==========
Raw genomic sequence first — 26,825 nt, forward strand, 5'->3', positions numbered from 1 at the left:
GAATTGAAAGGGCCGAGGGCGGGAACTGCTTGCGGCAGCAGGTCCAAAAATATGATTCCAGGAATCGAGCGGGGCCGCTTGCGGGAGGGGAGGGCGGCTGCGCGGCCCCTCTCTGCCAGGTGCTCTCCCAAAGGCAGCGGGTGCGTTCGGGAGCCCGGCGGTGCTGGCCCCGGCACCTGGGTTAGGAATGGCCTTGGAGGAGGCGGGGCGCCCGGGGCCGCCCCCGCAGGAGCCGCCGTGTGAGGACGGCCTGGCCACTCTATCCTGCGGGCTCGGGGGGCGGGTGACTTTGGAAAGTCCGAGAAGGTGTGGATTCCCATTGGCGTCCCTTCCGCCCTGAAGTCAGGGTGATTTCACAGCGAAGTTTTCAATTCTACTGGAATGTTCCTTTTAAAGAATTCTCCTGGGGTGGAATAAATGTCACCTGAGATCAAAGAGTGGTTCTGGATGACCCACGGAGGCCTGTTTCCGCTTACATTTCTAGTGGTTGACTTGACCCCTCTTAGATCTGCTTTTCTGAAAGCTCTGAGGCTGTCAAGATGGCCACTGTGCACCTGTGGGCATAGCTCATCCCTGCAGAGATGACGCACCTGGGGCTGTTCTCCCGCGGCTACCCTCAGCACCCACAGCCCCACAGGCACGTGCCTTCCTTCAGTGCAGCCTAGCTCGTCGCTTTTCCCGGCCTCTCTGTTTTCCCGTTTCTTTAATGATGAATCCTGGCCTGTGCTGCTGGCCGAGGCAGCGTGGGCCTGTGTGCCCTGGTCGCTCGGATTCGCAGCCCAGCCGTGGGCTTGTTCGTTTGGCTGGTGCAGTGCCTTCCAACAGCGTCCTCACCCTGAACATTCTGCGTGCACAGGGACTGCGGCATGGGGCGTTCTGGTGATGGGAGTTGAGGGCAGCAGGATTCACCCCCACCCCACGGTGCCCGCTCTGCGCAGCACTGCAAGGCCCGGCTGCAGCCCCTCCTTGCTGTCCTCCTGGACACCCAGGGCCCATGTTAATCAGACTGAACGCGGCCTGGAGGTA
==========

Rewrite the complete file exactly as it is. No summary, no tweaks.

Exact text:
Raw genomic sequence first — 26,825 nt, forward strand, 5'->3', positions numbered from 1 at the left:
GAATTGAAAGGGCCGAGGGCGGGAACTGCTTGCGGCAGCAGGTCCAAAAATATGATTCCAGGAATCGAGCGGGGCCGCTTGCGGGAGGGGAGGGCGGCTGCGCGGCCCCTCTCTGCCAGGTGCTCTCCCAAAGGCAGCGGGTGCGTTCGGGAGCCCGGCGGTGCTGGCCCCGGCACCTGGGTTAGGAATGGCCTTGGAGGAGGCGGGGCGCCCGGGGCCGCCCCCGCAGGAGCCGCCGTGTGAGGACGGCCTGGCCACTCTATCCTGCGGGCTCGGGGGGCGGGTGACTTTGGAAAGTCCGAGAAGGTGTGGATTCCCATTGGCGTCCCTTCCGCCCTGAAGTCAGGGTGATTTCACAGCGAAGTTTTCAATTCTACTGGAATGTTCCTTTTAAAGAATTCTCCTGGGGTGGAATAAATGTCACCTGAGATCAAAGAGTGGTTCTGGATGACCCACGGAGGCCTGTTTCCGCTTACATTTCTAGTGGTTGACTTGACCCCTCTTAGATCTGCTTTTCTGAAAGCTCTGAGGCTGTCAAGATGGCCACTGTGCACCTGTGGGCATAGCTCATCCCTGCAGAGATGACGCACCTGGGGCTGTTCTCCCGCGGCTACCCTCAGCACCCACAGCCCCACAGGCACGTGCCTTCCTTCAGTGCAGCCTAGCTCGTCGCTTTTCCCGGCCTCTCTGTTTTCCCGTTTCTTTAATGATGAATCCTGGCCTGTGCTGCTGGCCGAGGCAGCGTGGGCCTGTGTGCCCTGGTCGCTCGGATTCGCAGCCCAGCCGTGGGCTTGTTCGTTTGGCTGGTGCAGTGCCTTCCAACAGCGTCCTCACCCTGAACATTCTGCGTGCACAGGGACTGCGGCATGGGGCGTTCTGGTGATGGGAGTTGAGGGCAGCAGGATTCACCCCCACCCCACGGTGCCCGCTCTGCGCAGCACTGCAAGGCCCGGCTGCAGCCCCTCCTTGCTGTCCTCCTGGACACCCAGGGCCCATGTTAATCAGACTGAACGCGGCCTGGAGGTA